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Smart Occupancy Sensor Debuts

Unlike conventional passive infrared motion sensors used to infer occupancy, IPOS uses sequential image subtractions like this one for extracting and analyzing motion-dependent occupancy content.
Image provided by NREL

Smart Occupancy Sensor Debuts

NREL's R&D 100 Award-winning occupancy sensor offers a low-cost, high-impact solution to a pressing market challenge: improving building energy performance.

Noted as one of the 100 most significant innovations of 2013 by R&D Magazine, the Image Processing Occupancy Sensor (IPOS) developed at NREL provides a groundbreaking solution to the challenge of improving building energy performance.

Commercial buildings and industrial plants account for roughly 50% of U.S. energy consumption, which translates to roughly $400 billion in energy costs—and a substantial portion of the carbon emissions that contribute to climate change. According to the U.S. Department of Energy (DOE), meeting President Obama's Better Buildings Challenge goal of reducing the energy intensity of all U.S. commercial buildings and industrial facilities just 2.5% annually would result in an annual savings of more than $80 billion after a decade while significantly reducing the collective carbon footprint of those facilities.

Boosting Occupancy Sensor Effectiveness

A photo of the Image Processing Occupancy Sensor, a white plastic device similar in size and shape to a smartphone. On the top left of the device is a small camera lens. On the top right side of the device is a three-inch black antenna. The exterior casing of the device is opaque, exposing the integrated circuit (IC), or microchip, within. A cord and a USB charging port are plugged into an area on the side of the device where one edge of the IC is exposed. In the background is a blackboard on which computer algorithms are written.

NREL's innovative IPOS technology combines a low-cost camera and computer vision algorithms to boost the accuracy of building occupancy detection by more than 20% for improved building energy performance.
Photo by Dennis Schroeder, NREL

Occupancy sensors are one tactic for cutting building energy waste, but until now their effectiveness has been limited. With its novel approach to occupancy detection, the IPOS boosts accuracy more than 20% while providing a richer set of information for increasing building energy efficiency. That represents billions in potential energy cost savings.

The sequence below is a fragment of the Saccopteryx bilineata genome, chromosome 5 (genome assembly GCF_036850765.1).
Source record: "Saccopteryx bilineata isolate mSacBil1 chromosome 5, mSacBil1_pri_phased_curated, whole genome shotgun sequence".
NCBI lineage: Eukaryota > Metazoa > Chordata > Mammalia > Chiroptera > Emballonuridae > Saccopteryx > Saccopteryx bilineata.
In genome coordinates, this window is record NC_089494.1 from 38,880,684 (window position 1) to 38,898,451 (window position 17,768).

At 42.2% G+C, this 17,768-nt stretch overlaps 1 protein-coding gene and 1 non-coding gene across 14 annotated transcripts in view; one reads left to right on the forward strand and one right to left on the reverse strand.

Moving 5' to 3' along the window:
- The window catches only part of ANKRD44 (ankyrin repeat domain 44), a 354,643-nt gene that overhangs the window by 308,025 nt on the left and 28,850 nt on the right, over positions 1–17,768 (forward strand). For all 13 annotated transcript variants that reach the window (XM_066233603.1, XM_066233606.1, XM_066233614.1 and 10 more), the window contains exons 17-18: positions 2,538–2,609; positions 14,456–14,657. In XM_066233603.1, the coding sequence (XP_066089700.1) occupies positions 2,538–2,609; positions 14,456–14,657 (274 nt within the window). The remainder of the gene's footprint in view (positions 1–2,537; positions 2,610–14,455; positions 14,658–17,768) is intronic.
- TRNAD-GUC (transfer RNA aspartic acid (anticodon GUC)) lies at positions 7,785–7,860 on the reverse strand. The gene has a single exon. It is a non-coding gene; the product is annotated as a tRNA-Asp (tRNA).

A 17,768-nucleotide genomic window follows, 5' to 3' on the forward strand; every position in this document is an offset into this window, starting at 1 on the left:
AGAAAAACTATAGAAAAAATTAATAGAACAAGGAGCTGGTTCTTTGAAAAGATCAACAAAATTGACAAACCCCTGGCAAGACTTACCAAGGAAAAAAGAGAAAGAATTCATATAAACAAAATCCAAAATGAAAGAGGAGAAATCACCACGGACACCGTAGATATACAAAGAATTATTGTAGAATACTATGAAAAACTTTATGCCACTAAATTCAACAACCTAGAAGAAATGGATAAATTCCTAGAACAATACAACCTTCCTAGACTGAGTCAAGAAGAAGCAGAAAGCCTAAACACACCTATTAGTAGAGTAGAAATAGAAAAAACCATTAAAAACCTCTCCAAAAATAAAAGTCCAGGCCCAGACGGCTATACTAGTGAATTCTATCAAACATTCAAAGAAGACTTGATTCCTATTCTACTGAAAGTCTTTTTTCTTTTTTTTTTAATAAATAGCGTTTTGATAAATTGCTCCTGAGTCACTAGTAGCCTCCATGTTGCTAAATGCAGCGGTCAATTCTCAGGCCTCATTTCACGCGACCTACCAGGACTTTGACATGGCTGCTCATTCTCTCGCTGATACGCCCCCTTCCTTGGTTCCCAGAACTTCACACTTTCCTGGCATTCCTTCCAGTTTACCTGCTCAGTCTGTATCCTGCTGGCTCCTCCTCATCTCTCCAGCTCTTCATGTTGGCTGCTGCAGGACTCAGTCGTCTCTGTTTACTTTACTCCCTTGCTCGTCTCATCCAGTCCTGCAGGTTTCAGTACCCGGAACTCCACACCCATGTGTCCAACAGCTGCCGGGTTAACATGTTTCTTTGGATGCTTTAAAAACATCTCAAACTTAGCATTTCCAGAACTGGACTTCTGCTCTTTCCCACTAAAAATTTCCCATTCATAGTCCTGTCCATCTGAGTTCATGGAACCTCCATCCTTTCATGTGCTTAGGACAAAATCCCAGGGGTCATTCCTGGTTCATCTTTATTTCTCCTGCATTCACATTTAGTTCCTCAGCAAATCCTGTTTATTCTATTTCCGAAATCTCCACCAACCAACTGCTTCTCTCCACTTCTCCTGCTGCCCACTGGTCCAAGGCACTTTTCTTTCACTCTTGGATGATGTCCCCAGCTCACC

For 30 years, occupancy sensors relied primarily on passive infrared (PIR) technology to infer the presence of people by detecting motion. This limited their range and accuracy, explained Senior Engineer Luigi Gentile Polese, one of the three-man team at NREL that developed the IPOS. False positives and negatives caused annoyances, such as lights shutting off when employees were working late. This often led people to disable the sensors, negating their energy saving benefits.

To address these limitations, NREL tapped its Commercial Buildings Research Group's deep expertise in building energy efficiency and software development to create an innovative approach to occupancy detection. Polese, along with Larry Brackney and Alex Swindler, began exploring the use of computer vision in occupancy sensors. Leveraging the low-cost camera and microprocessing technologies used in smartphones, they combined image processing capabilities with computer software to develop the IPOS. Initially funded by DOE, the team later partnered with Bonneville Power Administration to make the solution even more robust.

Proverbial Eye in the Sky

Relying on digital images, the IPOS can detect occupancy with 99% accuracy across a much wider area than PIR sensors, Polese said. Furthermore, it can segment that area into as many as 16 virtual zones and identify the number of people, the level of activity, and the amount of light in each. All of this allows for highly targeted control of lighting, heating, and other building systems based on occupant need.

"The ability to extract a rich set of feedback from a single device creates unprecedented potential to cut energy costs," said Ty Ferretti, a licensing executive in NREL's Commercialization and Technology Transfer Office. As a result, he said, the IPOS has captured the attention of some major industry players and brought a number of potential licensees to the table.

The level of interest has been "through the roof," said Ferretti, who nominated the IPOS for the R&D 100 Award. "The market is just itching for it. Everybody needs to save money, and in any business, energy efficiency is the low-hanging fruit." And the IPOS offers big bang for the buck, he said. "This is a simple, low-cost technology that can replace existing sensors and deliver substantial savings with added functionality."

Cutting Energy Use, Costs

The inherent flexibility of the IPOS creates ample opportunities for customization, Ferretti said. One example is the ability to integrate the software into existing building security systems, further increasing potential capital savings. Other applications under consideration include elevator operations, medical sterilization, retail video displays, energy performance metering, and more.

In each case, the IPOS offers a low-cost, high-impact way to cut building energy waste with a relatively low up-front capital investment. And the return on that investment extends beyond corporate balance sheets to the larger U.S. goal of reducing carbon pollution in support of the President's Climate Action Plan.

Energy Saving Homes and Buildings

Spring 2014 / Issue 6

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Editorial Team

  • Kim Adams | Managing Editor
  • Bill Gillies | Creative Director
  • Dennis Schroeder | Photographer
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